H is for Humpty Doo-dling

a-to-z-letters-hH is for HUMPTY DOO

Perhaps you’ve decided to go to Kakadu National Park for an exploration or a few days R&R. You’ll head south down the Stuart Highway away from the suburbs of Darwin and the satellite city of Palmerston, until you reach what is known as the rural area, broadly centred on Humpty Doo. Visitors seem to find this name incredibly quirky which is kind of fitting since the residents can be pretty quirky themselves. This is the land of the multi-acre block where the spare land is as important as the house, and most residents have the 4WD, the large dog, boat, large shed and often a caravan and/or a quad bike.

You are heading into Road Train country on the Arnhem Highway -be careful before you overtake -they're long!
You are heading into Road Train country on the Arnhem Highway -be careful before you overtake -they’re long!

None of this matters much to the tourist but it does set the scene for the place. Just before you turn off the Stuart Highway and onto the Arnhem Highway and Humpty Doo proper, you might want to call into Reidy’s to buy some fishing lures in case you have fond hopes of catching a barramundi while you’re in Kakadu.

The old railway building at Wishart Siding.
The old railway building at Wishart Siding.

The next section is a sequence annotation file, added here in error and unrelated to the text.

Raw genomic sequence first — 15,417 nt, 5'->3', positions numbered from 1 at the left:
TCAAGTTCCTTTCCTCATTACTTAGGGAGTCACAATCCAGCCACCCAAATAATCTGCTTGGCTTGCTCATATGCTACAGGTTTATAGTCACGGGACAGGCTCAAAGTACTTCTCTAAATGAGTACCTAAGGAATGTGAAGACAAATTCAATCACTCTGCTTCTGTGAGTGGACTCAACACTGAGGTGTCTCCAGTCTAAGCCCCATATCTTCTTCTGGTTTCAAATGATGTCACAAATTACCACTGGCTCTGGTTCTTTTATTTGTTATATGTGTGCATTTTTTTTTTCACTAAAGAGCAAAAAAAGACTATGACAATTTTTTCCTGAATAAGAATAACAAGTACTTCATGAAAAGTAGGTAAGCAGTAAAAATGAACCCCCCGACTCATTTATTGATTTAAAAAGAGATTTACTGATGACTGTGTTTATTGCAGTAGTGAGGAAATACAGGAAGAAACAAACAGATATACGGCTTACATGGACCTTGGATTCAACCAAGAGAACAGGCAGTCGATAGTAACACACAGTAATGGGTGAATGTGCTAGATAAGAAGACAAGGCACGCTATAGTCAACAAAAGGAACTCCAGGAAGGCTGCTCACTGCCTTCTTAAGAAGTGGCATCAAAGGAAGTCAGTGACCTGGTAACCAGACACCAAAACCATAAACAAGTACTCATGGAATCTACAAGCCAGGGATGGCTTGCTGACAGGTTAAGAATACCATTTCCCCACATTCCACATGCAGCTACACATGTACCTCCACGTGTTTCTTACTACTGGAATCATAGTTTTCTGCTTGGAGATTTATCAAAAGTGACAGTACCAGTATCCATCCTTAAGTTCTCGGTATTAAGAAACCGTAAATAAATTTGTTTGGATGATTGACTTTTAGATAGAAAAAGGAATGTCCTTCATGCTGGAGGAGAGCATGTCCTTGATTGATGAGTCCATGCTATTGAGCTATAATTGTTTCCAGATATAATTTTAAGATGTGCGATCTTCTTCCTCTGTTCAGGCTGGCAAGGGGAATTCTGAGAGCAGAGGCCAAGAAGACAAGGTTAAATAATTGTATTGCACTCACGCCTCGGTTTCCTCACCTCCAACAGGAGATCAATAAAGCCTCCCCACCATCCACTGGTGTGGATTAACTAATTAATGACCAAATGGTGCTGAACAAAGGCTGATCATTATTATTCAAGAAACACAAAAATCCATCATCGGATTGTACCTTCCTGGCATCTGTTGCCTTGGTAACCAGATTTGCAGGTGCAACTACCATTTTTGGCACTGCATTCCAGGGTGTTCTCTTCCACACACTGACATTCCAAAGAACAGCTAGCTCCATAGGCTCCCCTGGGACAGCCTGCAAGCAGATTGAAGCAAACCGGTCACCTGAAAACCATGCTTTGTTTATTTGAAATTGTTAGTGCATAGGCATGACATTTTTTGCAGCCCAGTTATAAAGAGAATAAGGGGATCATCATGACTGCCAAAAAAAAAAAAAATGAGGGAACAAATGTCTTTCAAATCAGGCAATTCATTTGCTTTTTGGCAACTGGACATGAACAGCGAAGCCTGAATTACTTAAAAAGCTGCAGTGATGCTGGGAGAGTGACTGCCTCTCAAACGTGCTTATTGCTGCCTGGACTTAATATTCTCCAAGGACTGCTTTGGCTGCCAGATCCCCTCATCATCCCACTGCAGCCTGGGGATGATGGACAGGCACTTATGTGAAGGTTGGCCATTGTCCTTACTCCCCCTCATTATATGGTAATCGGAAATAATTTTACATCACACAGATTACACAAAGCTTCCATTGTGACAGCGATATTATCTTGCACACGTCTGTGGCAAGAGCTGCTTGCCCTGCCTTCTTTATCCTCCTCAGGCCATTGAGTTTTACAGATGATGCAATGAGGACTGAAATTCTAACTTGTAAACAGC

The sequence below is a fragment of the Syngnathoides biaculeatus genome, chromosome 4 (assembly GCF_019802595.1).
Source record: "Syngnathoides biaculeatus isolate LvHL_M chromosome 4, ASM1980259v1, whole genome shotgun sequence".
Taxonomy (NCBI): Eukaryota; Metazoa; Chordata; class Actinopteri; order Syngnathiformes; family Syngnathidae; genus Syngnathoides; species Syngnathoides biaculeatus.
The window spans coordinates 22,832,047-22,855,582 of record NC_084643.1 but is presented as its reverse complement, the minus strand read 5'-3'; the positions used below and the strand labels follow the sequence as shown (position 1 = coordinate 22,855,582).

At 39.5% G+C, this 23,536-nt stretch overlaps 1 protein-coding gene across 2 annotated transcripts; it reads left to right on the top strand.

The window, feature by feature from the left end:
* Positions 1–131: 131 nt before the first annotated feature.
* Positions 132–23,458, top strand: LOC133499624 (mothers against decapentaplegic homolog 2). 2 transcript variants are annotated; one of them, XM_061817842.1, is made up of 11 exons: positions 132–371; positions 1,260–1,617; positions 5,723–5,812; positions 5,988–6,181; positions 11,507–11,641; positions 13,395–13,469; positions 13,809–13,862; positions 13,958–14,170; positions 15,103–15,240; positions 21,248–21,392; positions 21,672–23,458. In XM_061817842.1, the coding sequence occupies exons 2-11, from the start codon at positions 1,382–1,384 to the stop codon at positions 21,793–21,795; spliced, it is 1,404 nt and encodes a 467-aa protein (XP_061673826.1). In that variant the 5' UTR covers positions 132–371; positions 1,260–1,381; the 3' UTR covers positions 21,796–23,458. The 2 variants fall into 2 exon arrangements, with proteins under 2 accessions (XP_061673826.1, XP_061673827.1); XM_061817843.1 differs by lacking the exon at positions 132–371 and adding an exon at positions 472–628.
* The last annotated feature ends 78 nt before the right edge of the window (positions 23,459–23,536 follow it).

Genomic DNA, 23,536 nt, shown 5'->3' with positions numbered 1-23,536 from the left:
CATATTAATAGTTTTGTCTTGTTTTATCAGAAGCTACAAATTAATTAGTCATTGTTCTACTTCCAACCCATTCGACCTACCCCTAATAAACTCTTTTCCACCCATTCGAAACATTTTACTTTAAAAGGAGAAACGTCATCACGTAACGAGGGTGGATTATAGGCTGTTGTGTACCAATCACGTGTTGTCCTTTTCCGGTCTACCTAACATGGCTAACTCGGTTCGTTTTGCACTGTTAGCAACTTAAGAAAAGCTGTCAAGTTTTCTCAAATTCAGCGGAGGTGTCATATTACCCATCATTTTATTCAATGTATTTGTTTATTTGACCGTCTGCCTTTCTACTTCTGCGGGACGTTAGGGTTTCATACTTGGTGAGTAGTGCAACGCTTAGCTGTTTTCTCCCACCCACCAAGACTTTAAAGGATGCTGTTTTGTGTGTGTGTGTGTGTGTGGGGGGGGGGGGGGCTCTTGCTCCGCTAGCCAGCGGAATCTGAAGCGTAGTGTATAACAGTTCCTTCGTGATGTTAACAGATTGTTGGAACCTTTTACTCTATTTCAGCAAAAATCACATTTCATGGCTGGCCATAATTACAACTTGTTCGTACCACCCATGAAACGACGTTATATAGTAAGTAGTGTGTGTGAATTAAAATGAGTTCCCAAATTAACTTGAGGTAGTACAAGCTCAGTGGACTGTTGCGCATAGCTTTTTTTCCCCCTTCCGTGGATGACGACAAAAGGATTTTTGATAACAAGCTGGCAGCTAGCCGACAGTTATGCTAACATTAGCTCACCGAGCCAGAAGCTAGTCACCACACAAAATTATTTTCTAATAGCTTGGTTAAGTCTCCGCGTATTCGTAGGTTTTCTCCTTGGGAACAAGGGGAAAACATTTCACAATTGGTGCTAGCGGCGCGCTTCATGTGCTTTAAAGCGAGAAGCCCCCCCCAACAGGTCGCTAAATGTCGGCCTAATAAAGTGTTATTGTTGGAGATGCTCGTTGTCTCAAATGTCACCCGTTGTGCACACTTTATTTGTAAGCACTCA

Walk the hundred metres down the road and have a look at the historic old building which used to be part of Wishart Siding, now privately owned, and the memorial to all the railway workers who kept the train lines operational during the war years. With so many railway workers in my family tree I was pleased to see them remembered in this way.

652 Railway Workers plaque

A boxing croc ..have you been drinking?
A boxing croc ..have you been drinking?

If your time in the Territory has tempted you to buy a didgeridoo (as it seems to do for many younger tourists) you can visit the Didgeridoo Hut on the highway junction and check out their range. Or you might want to visit the Country Music Shack, just up the road, to restock your music collection for those hours on the road, or perhaps to get a selection of Aussie country music.

If it’s time to refuel why not pull in and snap a croc while you’re about it.

You really haven’t driven far enough to be too tempted by the “World Famous” Humpty Doo pub but if you feel you must, be warned it’s not exactly a boutique experience.

The so-called World Famous Humpty Doo Hotel.
The so-called World Famous Humpty Doo Hotel.

Humpty Doo is also the source of many of Darwin’s fresh local produce as this is the home of many of the Asian market gardeners who bring their varieties of Asian fruit, vegetables and herbs to the various weekly markets in town. And if you’re looking for mangoes, this is the place to find them in season…the area is replete with mango farms.

Dragon fruit vines -weird aren't they?
Dragon fruit vines -weird aren’t they?

Despite these agricultural successes, Humpty Doo was originally envisaged as the feeder town for a planned rice growing area at nearby Fogg Dam which is now a great sight for the bird-watchers, but do be aware there are crocs in the area….real ones this time.

The mango trees have already had their crew cuts. By the end of the year they'll be laden with fruit and providing shady shelter for the magpie geese.
The mango trees have already had their crew cuts. By the end of the year they’ll be laden with fruit and providing shady shelter for the magpie geese.